On November 6, 2021, the Fifth Circuit issued a temporary injunction on OSHA’s ETS for employers with 100 or more employees. The Fifth Circuit’s Order is brief citing “grave statutory and constitutional issues” with the ETS. The Court ordered the government to respond to the motion for a permanent injunction by 5:00 p.m. today, November 8, 2021. The petitioners have until tomorrow, November 9, 2021, at 5:00 p.m. to provide a reply to the government’s response.

The real question is what does this mean for employers. It is somewhat unclear right now. The Order from the Fifth Circuit does not address whether this is a nationwide stay or only applicable to those employers in the Fifth Circuit. It is also only a temporary stay until further briefing is completed. Similar challenges have been filed in at least four other federal appellate courts (including the Sixth, Seventh, Eighth, and Eleventh).

For now, employers should continue to review and develop plans to comply with the ETS, specifically those provisions of the ETS that require compliance by December 5, 2021. Those obligations include:

  • Determine and record the vaccination status of each employee, and maintain a roster with employees’ vaccination status (all of which must be treated as confidential medical information).
  • Obtain and record a copy of proof of vaccination for all vaccinated employees (which must also be treated as confidential medical information).
  • Support vaccination by providing reasonable paid time off to get vaccinated and recover.
  • Establish, implement, and enforce a written policy requiring mandatory vaccination for all employees (including new employees as soon as practicable) (OSHA sample policy available here), or in the alternative, a written policy that requires either vaccination or weekly COVID-19 testing and face coverings in the workplace in lieu of vaccination (OSHA sample policy available here).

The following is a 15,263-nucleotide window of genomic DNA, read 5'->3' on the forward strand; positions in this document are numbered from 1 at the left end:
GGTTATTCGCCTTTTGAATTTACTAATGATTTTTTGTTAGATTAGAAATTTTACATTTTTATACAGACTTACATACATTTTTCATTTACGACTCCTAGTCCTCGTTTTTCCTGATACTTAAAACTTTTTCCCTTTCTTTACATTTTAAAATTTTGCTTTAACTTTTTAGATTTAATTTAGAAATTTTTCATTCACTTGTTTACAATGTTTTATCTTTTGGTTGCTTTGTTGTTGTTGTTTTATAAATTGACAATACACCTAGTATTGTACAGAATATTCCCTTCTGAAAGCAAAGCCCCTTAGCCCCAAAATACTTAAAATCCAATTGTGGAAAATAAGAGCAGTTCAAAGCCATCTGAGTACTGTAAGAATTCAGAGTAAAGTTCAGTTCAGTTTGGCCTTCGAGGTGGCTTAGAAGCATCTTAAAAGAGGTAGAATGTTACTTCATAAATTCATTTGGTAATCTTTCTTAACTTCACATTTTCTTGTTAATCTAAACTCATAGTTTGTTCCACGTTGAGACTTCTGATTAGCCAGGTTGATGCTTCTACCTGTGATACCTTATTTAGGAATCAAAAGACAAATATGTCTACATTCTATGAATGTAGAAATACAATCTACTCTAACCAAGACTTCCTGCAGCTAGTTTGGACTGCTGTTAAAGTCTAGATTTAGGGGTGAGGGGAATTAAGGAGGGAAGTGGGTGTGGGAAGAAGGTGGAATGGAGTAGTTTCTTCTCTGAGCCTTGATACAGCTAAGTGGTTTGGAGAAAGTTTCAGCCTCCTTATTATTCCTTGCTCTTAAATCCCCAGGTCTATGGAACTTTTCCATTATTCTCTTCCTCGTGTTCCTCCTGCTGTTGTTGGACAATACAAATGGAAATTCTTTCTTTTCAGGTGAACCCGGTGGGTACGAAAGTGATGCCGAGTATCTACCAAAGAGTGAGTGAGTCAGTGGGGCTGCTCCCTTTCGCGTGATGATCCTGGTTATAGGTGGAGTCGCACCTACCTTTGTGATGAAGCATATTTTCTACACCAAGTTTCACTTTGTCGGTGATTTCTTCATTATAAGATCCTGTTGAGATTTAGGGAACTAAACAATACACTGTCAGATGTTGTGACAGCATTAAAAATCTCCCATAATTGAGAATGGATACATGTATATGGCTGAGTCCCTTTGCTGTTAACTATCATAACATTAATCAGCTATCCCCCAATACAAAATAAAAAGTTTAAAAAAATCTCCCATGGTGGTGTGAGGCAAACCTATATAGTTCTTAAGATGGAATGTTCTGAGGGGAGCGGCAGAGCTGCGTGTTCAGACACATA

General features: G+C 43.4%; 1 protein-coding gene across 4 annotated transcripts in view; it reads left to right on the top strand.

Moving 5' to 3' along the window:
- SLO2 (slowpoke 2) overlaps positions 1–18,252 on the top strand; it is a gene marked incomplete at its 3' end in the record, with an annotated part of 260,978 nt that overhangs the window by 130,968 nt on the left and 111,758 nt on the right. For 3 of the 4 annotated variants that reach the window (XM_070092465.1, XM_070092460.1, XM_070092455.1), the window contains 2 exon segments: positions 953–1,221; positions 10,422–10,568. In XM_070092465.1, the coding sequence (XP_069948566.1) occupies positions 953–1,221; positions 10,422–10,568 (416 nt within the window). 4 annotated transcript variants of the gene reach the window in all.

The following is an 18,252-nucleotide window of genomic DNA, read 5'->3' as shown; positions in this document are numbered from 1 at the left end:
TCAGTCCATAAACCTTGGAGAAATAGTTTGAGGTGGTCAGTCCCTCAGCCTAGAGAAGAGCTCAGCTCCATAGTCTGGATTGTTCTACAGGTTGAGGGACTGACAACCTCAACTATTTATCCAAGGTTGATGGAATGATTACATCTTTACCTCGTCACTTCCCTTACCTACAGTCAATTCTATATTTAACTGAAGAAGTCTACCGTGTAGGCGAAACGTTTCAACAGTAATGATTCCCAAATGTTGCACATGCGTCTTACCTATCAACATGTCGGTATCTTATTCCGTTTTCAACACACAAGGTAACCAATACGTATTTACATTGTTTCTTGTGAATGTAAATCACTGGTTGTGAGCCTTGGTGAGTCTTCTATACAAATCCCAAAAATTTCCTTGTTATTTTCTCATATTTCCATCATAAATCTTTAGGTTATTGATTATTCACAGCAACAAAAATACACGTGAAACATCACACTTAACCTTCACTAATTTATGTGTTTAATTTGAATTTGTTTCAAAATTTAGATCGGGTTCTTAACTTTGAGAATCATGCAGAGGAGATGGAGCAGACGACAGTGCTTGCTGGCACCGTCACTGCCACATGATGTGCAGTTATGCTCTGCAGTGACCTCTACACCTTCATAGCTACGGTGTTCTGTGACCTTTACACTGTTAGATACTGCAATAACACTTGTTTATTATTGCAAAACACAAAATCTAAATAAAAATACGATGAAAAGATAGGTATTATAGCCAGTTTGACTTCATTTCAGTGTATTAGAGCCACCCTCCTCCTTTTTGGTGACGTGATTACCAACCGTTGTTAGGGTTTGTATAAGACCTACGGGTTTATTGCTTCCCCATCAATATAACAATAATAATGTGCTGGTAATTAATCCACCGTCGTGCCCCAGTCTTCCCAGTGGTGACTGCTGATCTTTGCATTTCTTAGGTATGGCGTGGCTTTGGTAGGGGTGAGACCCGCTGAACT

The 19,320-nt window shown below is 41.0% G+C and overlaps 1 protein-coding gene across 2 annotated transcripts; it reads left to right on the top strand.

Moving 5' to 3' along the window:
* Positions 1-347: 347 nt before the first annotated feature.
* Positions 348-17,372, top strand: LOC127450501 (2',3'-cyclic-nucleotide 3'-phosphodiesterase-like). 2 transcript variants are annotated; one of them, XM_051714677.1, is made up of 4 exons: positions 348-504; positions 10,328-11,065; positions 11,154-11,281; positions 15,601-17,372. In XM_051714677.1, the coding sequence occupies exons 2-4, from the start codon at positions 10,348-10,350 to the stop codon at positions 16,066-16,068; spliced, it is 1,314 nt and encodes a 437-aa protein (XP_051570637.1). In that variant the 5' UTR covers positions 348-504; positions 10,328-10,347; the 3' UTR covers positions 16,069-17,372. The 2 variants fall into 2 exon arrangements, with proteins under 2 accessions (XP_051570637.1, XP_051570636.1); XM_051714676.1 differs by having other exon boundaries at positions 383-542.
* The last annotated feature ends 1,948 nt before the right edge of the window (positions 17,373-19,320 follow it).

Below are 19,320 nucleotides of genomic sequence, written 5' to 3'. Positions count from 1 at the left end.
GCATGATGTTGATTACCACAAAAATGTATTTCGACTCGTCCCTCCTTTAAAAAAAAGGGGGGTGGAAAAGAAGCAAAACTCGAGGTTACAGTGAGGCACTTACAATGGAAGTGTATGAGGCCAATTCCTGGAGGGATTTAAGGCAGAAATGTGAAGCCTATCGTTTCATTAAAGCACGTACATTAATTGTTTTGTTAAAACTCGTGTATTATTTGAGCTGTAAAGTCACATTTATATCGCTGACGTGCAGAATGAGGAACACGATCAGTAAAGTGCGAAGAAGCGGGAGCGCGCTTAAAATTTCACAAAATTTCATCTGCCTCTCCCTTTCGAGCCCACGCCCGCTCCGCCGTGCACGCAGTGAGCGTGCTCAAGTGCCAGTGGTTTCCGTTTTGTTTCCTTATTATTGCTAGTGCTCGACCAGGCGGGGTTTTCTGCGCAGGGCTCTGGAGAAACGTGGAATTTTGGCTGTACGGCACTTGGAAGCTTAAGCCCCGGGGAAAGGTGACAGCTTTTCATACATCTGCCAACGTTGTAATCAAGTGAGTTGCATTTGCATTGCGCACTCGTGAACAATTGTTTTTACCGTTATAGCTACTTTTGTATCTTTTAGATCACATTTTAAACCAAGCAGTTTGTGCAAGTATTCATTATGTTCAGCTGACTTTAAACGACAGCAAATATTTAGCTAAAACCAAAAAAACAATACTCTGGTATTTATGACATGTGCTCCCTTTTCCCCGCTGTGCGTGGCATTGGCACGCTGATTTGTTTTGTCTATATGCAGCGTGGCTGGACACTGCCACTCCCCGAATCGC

• Establish, implement, and enforce a policy requiring that each employee promptly notify the employer when they receive a positive COVID-19 test or diagnosis, and provide for the immediate removal of such employees from the workplace until certain return-to-work criteria are met.
  • Provide certain required information to each employee in a language and at a literacy level the employee understands.
  • Implement a reporting procedure to ensure each work-related COVID-19 fatality is reported to OSHA within 8 hours of the employer learning of the fatality, and that each work-related COVID-19 in-patient hospitalization is reported within 24 hours.
  • Make employee vaccination and testing records available to that employee and anyone having written authorized consent of that employee by the end of the next business day after a request.
  • Make certain aggregate information available to any employee (including former employees) or employee representative (including authorized collective bargaining agents) available by the end of the next business day after a request, including (1) the aggregate number of fully vaccinated employees at a workplace; and (2) the total number of employees at that workplace.
  • Make certain information, including required written policies, aggregate employee vaccination and workplace totals available to OSHA within four business hours of a request, and all other records required to be maintained under the ETS by the end of the next business day.

Communication with employees regarding the ETS will be very important in the coming days and weeks. Developing a communication strategy advising employees on what the employer is doing to prepare for compliance and how it is monitoring the legal developments surrounding the ETS may help to mitigate confusion and tension that could exist with current employees. Such a strategy may help managers to answer questions from potential candidates for employment as well.

Employers should also continue to monitor developments related to the ETS as we expect there will be more to come from the Fifth Circuit and other courts.